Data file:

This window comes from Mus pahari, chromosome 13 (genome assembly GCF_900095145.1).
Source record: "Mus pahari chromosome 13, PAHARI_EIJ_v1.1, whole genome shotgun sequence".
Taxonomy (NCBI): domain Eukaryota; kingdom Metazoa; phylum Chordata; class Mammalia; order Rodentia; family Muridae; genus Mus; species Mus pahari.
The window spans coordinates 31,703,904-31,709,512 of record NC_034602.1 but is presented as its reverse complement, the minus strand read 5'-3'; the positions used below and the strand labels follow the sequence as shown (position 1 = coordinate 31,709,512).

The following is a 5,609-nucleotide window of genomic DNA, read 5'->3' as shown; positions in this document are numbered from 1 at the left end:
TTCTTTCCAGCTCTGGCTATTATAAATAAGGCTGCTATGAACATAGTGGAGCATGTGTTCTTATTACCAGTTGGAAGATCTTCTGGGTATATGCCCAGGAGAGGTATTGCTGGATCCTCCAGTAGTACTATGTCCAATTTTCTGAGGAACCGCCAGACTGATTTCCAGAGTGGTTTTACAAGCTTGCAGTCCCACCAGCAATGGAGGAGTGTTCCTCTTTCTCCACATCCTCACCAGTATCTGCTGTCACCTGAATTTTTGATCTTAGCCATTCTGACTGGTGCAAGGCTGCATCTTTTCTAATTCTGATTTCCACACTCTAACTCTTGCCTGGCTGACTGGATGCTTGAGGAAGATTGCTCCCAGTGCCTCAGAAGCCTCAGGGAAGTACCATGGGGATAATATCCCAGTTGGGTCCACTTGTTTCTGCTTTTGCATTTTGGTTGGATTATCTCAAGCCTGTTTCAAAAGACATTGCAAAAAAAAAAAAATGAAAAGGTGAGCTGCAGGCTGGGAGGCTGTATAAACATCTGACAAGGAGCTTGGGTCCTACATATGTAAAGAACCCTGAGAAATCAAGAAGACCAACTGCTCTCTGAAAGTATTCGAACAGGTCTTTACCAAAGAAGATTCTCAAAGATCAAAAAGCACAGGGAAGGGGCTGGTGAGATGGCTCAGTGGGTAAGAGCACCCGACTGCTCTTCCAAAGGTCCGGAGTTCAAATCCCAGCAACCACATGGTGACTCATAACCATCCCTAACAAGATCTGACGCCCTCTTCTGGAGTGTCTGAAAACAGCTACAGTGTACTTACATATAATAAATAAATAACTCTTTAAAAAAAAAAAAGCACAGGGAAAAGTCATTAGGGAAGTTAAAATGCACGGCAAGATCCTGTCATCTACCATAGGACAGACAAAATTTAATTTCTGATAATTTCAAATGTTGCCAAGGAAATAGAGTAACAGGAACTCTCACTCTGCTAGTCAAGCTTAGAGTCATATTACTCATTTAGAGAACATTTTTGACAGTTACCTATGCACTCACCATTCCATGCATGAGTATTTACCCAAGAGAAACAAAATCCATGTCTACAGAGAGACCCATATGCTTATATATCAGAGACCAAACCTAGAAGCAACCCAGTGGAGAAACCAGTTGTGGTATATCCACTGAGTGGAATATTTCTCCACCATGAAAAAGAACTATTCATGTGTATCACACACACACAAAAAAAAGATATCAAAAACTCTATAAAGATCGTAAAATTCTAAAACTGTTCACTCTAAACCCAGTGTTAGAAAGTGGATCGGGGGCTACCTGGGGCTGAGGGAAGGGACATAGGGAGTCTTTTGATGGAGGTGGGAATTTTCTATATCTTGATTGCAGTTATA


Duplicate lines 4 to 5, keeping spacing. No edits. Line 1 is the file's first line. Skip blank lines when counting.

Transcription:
The window spans coordinates 31,703,904-31,709,512 of record NC_034602.1 but is presented as its reverse complement, the minus strand read 5'-3'; the positions used below and the strand labels follow the sequence as shown (position 1 = coordinate 31,709,512).

The following is a 5,609-nucleotide window of genomic DNA, read 5'->3' as shown; positions in this document are numbered from 1 at the left end: